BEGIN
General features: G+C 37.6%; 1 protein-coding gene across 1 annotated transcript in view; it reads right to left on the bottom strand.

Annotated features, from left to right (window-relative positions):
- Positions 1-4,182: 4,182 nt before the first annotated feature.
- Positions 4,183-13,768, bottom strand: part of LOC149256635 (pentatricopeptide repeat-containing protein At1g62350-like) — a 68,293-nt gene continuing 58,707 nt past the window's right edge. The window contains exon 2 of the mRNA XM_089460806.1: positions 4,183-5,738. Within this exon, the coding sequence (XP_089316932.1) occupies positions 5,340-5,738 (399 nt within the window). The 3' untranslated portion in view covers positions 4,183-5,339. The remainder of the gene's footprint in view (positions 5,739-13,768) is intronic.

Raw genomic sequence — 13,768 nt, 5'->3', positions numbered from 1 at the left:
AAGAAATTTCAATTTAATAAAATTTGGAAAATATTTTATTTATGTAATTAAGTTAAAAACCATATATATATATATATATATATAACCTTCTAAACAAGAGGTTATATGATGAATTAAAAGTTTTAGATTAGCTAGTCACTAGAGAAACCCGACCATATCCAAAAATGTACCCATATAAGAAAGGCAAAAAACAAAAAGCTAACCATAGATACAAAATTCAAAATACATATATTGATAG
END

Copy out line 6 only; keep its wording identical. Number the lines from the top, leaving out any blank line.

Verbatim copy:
AAGAAATTTCAATTTAATAAAATTTGGAAAATATTTTATTTATGTAATTAAGTTAAAAACCATATATATATATATATATATATAACCTTCTAAACAAGAGGTTATATGATGAATTAAAAGTTTTAGATTAGCTAGTCACTAGAGAAACCCGACCATATCCAAAAATGTACCCATATAAGAAAGGCAAAAAACAAAAAGCTAACCATAGATACAAAATTCAAAATACATATATTGATAG